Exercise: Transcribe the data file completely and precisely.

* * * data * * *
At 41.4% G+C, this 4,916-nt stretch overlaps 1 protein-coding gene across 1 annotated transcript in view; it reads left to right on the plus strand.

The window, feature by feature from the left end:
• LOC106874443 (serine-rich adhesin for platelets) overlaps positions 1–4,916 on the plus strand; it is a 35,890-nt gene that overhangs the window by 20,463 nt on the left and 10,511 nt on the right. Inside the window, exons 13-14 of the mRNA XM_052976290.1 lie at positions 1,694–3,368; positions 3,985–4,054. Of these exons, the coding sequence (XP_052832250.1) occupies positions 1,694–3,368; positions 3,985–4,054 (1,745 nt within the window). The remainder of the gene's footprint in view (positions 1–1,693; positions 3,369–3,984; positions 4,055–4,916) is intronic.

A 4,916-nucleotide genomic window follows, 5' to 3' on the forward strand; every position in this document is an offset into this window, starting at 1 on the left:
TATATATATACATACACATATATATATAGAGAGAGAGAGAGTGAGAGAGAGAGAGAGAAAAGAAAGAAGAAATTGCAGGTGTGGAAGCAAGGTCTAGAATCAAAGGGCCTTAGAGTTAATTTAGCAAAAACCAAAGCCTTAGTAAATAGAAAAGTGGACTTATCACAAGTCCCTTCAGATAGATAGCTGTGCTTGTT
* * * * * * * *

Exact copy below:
At 41.4% G+C, this 4,916-nt stretch overlaps 1 protein-coding gene across 1 annotated transcript in view; it reads left to right on the plus strand.

The window, feature by feature from the left end:
• LOC106874443 (serine-rich adhesin for platelets) overlaps positions 1–4,916 on the plus strand; it is a 35,890-nt gene that overhangs the window by 20,463 nt on the left and 10,511 nt on the right. Inside the window, exons 13-14 of the mRNA XM_052976290.1 lie at positions 1,694–3,368; positions 3,985–4,054. Of these exons, the coding sequence (XP_052832250.1) occupies positions 1,694–3,368; positions 3,985–4,054 (1,745 nt within the window). The remainder of the gene's footprint in view (positions 1–1,693; positions 3,369–3,984; positions 4,055–4,916) is intronic.

A 4,916-nucleotide genomic window follows, 5' to 3' on the forward strand; every position in this document is an offset into this window, starting at 1 on the left:
TATATATATACATACACATATATATATAGAGAGAGAGAGAGTGAGAGAGAGAGAGAGAAAAGAAAGAAGAAATTGCAGGTGTGGAAGCAAGGTCTAGAATCAAAGGGCCTTAGAGTTAATTTAGCAAAAACCAAAGCCTTAGTAAATAGAAAAGTGGACTTATCACAAGTCCCTTCAGATAGATAGCTGTGCTTGTT